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Bloomsbury Project

Bloomsbury and the Bloomsbury Project

Bloomsbury People

What is the Bloomsbury Project?

The Leverhulme-funded UCL Bloomsbury Project was established to investigate 19th-century Bloomsbury’s development from swampy rubbish-dump to centre of intellectual life

Led by Professor Rosemary Ashton, with Dr Deborah Colville as Researcher, the Project has traced the origins, Bloomsbury locations, and reforming significance of hundreds of progressive and innovative institutions

Many of the extensive archival resources relating to these institutions have also been identified and examined by the Project, and Bloomsbury’s developing streets and squares have been mapped and described

This website is a gateway to the information gathered and edited by Project members during the Project’s lifetime, 1 October 2007–30 April 2011, with the co-operation of Bloomsbury’s institutions, societies, and local residents

Latrielle (sometimes spelt Latreille) family

a summary of their Bloomsbury connections

Frederick Latrielle was Secretary of the Bloomsbury Dispensary from 1863–1875; two of his sons Walter O. Latrielle and Henry C. Latrielle held the same position from 1875–1881 and 1895–1898 respectively (Roma McAuliffe, The Story of the Bloomsbury Dispensary, 1973)

Frederick was the son of a hatter from the poor Borough area of London, according to the 1841 census; however, he became well-off enough to marry in St George’s, Hanover Square in June 1843, according to marriage records

He and his wife Mary Sophia (née Cooper) subsequently moved to Bloomsbury; the 1861 and 1871 censuses show them at 5 Bloomsbury Place, with daughter Edith and sons Walter, Henry, and Alfred

Henry was born at 5 Bloomsbury Place (The Times, 4 November 1853); Frederick himself died there on 16 November 1883, aged about 72 (The Times, 20 November 1883), as did his widow Mary Sophia at about the same age on 25 February 1888 (The Times, 27 February 1888) and then their unmarried only daughter Edith, aged about 47, on 31 December 1892 (The Times, 3 January 1893)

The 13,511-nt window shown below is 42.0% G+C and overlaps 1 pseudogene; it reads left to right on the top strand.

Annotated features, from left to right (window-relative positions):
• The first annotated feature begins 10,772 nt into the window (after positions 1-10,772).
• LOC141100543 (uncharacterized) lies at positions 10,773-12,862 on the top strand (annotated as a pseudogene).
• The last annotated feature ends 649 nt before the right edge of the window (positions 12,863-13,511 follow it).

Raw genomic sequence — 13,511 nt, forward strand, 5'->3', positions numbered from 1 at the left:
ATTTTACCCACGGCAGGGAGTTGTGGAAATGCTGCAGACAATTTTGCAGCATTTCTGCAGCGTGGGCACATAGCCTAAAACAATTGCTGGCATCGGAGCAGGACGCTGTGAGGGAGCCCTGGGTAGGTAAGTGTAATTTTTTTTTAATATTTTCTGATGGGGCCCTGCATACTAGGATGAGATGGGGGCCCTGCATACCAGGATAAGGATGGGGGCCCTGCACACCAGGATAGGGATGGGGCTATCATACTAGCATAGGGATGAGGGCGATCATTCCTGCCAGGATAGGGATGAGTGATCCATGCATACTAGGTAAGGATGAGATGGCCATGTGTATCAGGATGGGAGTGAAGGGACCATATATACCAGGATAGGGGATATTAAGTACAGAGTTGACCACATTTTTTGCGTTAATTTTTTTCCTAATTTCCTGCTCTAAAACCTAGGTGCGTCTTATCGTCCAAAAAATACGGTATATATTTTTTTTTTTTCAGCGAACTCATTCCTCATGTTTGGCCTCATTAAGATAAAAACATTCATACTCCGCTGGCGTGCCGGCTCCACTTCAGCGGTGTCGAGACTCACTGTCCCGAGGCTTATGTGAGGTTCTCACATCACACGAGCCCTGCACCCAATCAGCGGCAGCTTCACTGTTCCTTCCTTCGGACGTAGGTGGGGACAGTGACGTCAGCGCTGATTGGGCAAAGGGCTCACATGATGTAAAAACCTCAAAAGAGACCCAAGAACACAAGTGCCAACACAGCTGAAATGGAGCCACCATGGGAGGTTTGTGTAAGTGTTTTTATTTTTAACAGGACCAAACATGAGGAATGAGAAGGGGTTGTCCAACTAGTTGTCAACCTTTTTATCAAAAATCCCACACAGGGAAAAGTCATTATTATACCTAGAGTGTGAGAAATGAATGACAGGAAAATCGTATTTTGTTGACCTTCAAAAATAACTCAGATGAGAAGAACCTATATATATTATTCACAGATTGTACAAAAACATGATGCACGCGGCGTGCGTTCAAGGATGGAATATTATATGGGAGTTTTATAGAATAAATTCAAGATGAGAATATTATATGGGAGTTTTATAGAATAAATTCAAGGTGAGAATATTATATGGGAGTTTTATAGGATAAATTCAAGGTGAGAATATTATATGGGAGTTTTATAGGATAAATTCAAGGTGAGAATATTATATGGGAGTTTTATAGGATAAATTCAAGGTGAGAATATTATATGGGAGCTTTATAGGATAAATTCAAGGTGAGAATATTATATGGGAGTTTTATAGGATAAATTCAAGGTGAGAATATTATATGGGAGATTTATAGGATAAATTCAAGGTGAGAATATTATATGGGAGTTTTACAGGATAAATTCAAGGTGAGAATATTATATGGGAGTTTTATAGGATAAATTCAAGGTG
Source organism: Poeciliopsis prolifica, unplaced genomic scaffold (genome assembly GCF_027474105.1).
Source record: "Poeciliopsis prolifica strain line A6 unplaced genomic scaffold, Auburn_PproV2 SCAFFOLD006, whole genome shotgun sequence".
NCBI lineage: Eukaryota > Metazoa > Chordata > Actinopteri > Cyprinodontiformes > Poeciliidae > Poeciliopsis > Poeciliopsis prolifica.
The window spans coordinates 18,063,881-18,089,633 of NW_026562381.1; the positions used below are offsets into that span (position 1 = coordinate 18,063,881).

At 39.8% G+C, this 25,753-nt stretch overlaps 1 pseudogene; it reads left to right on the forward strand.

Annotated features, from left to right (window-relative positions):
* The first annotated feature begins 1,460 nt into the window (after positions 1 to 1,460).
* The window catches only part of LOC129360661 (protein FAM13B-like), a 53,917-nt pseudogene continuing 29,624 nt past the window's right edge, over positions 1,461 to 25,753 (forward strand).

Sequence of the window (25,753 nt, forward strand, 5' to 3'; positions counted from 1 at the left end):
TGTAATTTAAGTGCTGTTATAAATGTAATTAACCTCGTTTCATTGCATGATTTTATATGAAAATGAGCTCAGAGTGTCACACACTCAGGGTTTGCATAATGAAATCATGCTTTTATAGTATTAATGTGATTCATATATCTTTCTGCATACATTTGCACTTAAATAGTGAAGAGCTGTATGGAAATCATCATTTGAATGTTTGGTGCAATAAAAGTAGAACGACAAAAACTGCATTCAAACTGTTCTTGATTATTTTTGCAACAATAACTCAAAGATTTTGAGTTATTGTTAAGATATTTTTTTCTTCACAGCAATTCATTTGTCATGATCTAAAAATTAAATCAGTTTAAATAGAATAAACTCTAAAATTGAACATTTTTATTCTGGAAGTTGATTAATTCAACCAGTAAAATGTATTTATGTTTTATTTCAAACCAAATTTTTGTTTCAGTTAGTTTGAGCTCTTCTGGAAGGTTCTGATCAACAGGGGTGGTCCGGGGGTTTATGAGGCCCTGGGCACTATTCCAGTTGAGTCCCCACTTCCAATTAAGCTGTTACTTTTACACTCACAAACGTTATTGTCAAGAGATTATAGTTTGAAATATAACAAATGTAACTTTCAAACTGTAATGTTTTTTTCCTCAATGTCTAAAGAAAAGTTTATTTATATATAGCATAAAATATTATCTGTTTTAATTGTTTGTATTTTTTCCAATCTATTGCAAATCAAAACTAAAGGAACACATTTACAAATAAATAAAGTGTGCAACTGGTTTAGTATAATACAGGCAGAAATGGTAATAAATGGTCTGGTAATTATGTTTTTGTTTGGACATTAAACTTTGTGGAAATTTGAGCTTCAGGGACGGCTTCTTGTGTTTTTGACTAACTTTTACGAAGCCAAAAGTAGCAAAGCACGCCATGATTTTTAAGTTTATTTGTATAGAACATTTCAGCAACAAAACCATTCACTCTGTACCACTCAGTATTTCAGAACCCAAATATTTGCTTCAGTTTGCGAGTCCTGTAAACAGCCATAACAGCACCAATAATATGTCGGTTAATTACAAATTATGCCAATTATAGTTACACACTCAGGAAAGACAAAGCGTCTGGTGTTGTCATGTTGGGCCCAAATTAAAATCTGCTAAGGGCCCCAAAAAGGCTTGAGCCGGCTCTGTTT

“The parishes of St Giles’s and St George’s, Bloomsbury, have sustained a severe loss by the death of Mr Frederick Latreille, Chairman of the Board of Guardians and of the Almshouse Trustees for the united parishes, and of the Board of Managers of the Central London Sick Asylum District. Mr Latreille was 72 years of age, and had for 20 years been a very active and highly-respected public servant. His funeral yesterday was largely attended by his brother guardians, vestrymen and by the leading inhabitants of Bloomsbury and St Giles’s”
(The Times, 23 November 1883)

In addition to his involvement with the Bloomsbury Dispensary, Frederick Latrielle was also apparently the Secretary of the National Benevolent Institution at 56 Southampton Row in the 1850s (1851 Post Office directory; The Times, 10 November 1856)

In this post he was also succeeded by one of his sons; Henry C. Latrielle was Secretary of the National Benevolent Institution from at least the 1880s (The Times, 15 July 1886) and perhaps into the twentieth century (The Times, 26 November 1904, which lists the Secretary’s name as H. C. Latrielle)

This page last modified 7 April, 2011 by Deborah Colville


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